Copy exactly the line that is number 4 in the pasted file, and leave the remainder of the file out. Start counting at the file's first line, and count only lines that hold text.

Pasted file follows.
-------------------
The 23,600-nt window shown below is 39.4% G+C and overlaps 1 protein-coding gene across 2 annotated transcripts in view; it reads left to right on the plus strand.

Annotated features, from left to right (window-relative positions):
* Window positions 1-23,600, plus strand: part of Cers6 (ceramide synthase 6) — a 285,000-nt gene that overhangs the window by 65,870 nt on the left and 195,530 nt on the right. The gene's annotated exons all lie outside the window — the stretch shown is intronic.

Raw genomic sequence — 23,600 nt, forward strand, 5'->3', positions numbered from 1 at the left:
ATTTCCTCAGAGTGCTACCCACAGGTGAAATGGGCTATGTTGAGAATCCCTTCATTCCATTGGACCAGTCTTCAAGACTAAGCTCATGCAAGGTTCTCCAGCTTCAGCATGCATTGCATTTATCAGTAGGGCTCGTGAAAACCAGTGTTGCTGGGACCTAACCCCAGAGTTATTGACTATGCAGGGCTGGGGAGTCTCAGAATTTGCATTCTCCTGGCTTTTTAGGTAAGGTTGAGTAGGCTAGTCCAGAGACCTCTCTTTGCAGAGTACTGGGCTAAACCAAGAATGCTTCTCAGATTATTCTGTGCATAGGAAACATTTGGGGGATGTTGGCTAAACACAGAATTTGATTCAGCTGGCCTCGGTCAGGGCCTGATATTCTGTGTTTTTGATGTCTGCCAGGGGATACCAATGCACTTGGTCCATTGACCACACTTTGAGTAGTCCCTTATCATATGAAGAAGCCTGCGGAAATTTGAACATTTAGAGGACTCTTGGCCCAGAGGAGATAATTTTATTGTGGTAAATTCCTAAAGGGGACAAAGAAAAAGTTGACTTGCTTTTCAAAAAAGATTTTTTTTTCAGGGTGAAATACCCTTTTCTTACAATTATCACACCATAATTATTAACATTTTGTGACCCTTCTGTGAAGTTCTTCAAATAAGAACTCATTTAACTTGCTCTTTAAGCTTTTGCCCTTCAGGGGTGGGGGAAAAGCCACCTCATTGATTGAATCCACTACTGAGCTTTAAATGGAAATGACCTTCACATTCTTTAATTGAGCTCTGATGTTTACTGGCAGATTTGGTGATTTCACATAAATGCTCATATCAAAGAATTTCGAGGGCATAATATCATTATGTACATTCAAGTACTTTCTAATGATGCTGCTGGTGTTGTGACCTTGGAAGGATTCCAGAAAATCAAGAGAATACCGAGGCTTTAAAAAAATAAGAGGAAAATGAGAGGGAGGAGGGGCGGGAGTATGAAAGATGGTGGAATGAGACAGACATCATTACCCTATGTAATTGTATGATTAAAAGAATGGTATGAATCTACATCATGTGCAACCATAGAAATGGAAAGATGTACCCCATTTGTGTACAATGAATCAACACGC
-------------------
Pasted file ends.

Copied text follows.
Raw genomic sequence — 23,600 nt, forward strand, 5'->3', positions numbered from 1 at the left: